The year is 255X. Humanity has been at war with a conglomeration of aliens known as The Covenant for thirty years. We’re not doing too hot. We had a bunch of big beefy supersoldiers, but now we’re down to one. Pursued by an attack fleet after a blind jump through hyperspace, the human vessel Pillar of Autumn stumbles across an alien superstructure of unknown origin. Forced to land on its surface, we take on the role of the aforementioned lone supersoldier The Master Chief as we blast our way across forests, caves, glaciers, and mysterious alien buildings we may or may not ever learn the purpose of. Then we do that a few more times over a fair handful of games.
Halo’s a real heck of a series, isn’t it? Seven main games, soon to be eight, with nearly as many spinoffs, all over the last nineteen years. They’re console’s biggest shooters, some peoples’ fondest memories, and currently the focus of our ongoing LP. We don’t always have the nicest things to say about it.
Hello all, I am Rekkin, or Gareth - one half of Cooperative Conversations, a ‘casually critical’ LP series where my friend Skelzor and I do a lighthearted examination of a game while playing through it cooperatively. We talk narrative, writing, level design, encounter planning, art direction, and where it all may have been inspired from. We ask questions, we try to figure out the answers, and we have fun doing it. We’ve got a lot to talk about, and we hope you’ll like to hear it. Join us every Wednesday at 12 noon eastern for the continuing adventures of the Master Chief and his cadre of colorful allies, and we’ll see this entire series through to the end, or at least to the end of what’s available on PC.
As a random additional note, while the Halo games pre-Halo 4 were all presented without subtitles during gameplay, 343 Industries, the people behind this collection, have added in-game subs to Halo 1. Unfortunately, this addition has not continued with Halos 2, 3, ODST, or Reach. As such, I have gone to the effort of adding these in myself. An unfortunately surprising amount of Halo’s dialogue is delivered by NPCs during combat, so hopefully my work on this front will help out. I’ve certainly learned a couple things that I’d never been able to hear before on previous playthroughs.
Halo’s an old series by this point, but because part of what we’re doing is examining the narrative as it’s given to us, we tend to play as if we don’t know anything beyond what we’ve already been told. We might make some allusions to future events, but for the most part we’re kind of taking everything in the moment. As such, consider this a spoiler-light series, and maybe try to keep the discussion of larger plot revelations to a minimum for anyone unfamiliar.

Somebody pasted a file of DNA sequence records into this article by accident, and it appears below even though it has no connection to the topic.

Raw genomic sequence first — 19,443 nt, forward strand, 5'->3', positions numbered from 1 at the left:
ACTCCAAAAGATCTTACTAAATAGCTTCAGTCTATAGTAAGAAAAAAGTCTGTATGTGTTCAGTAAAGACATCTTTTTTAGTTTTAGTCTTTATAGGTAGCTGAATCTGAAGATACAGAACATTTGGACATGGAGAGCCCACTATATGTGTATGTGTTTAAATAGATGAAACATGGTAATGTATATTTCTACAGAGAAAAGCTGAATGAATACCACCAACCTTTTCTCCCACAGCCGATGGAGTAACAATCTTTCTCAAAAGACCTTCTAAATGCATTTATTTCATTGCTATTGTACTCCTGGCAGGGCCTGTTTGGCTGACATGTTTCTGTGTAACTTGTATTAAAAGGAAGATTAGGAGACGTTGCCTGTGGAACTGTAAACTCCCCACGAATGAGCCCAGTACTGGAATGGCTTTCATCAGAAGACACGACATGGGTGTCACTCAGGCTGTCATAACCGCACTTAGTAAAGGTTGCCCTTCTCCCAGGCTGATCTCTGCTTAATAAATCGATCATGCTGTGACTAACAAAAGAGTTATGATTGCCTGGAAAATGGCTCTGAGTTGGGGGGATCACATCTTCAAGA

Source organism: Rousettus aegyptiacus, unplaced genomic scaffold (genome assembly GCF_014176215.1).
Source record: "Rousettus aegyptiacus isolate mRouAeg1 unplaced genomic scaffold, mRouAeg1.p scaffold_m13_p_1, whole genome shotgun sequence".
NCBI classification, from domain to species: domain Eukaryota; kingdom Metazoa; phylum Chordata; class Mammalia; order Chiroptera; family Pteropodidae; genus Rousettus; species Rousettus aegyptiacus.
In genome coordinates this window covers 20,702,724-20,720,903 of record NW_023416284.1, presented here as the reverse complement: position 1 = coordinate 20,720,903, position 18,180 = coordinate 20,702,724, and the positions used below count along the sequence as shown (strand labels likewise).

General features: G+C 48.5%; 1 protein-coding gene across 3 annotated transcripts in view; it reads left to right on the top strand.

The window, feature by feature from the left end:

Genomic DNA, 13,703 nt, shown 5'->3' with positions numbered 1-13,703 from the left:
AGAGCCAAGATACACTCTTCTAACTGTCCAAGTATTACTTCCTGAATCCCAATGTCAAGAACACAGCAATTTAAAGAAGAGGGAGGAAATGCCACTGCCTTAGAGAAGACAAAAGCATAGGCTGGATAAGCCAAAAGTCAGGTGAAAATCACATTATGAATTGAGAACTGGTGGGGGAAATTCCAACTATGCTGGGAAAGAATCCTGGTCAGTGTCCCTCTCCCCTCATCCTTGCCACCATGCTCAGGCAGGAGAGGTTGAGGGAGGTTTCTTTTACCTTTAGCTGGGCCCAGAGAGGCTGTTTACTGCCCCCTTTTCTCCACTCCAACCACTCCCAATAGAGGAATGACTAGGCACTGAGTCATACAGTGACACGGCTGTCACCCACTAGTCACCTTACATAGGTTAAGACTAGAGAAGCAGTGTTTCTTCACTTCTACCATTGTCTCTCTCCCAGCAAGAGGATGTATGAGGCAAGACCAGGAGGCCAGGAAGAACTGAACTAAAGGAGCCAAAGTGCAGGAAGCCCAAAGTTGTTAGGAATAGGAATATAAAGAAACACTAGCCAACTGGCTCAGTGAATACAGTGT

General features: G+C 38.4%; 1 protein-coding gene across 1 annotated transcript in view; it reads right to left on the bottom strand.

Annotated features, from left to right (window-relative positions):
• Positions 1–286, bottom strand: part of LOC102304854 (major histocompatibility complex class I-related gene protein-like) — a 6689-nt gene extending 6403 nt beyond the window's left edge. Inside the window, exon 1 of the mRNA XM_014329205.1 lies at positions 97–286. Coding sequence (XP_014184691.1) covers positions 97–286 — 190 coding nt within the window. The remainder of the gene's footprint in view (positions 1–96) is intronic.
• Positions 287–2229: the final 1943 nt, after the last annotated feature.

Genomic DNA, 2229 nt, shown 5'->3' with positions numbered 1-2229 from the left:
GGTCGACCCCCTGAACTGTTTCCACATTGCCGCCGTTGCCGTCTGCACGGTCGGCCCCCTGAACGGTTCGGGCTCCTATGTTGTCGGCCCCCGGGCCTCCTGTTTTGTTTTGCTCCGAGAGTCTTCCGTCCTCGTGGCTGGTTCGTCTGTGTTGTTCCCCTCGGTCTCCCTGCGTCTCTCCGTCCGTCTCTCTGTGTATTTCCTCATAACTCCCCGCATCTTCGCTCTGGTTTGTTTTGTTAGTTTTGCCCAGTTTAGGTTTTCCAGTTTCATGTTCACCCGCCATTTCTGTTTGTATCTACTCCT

The latest one: Halo 4, Midnight
Want to know our ranking of the games so far?
Halo 1: Mediocre and boring. Outdated when it came out, pretty derivative.
Halo 2: Good! Pushed the established design in interesting ways, did some cool stuff, set up a real story, but was held back by an overeliance on timed defense objectives.
Halo 3: Unimaginative, badly written, risk-averse, and just plain stupid. Outright ignored the story set up by the previous game, added very little to the forumla, seemed to rely on the status quo of a previous console generation being enough to impress on the name alone.
Halo ODST: Pretty creative, an obvious flexing of the design muscles that went unused previously. Fun overall but I can see why people didn’t like it on release.
Halo Reach: An excellent standalone entry that has very little to do with the overarching story (which I absolutely consider a positive thing) and by far the best level and encounter design in the series. Let down by a lackluster final mission and a sudden demand to have something to do with the other games.
Halo 4: A confusing mess that starts off strong but just can’t stop itself from sliding into total nonsense by the halfway point. Attempts to explain background information of the world are poorly communicated and end up causing more problems than they solve. The main plot of the game takes a sharp turn away from its own setup, leaving the attempt to have an emotional core feeling insincere.
Thanks for stopping by!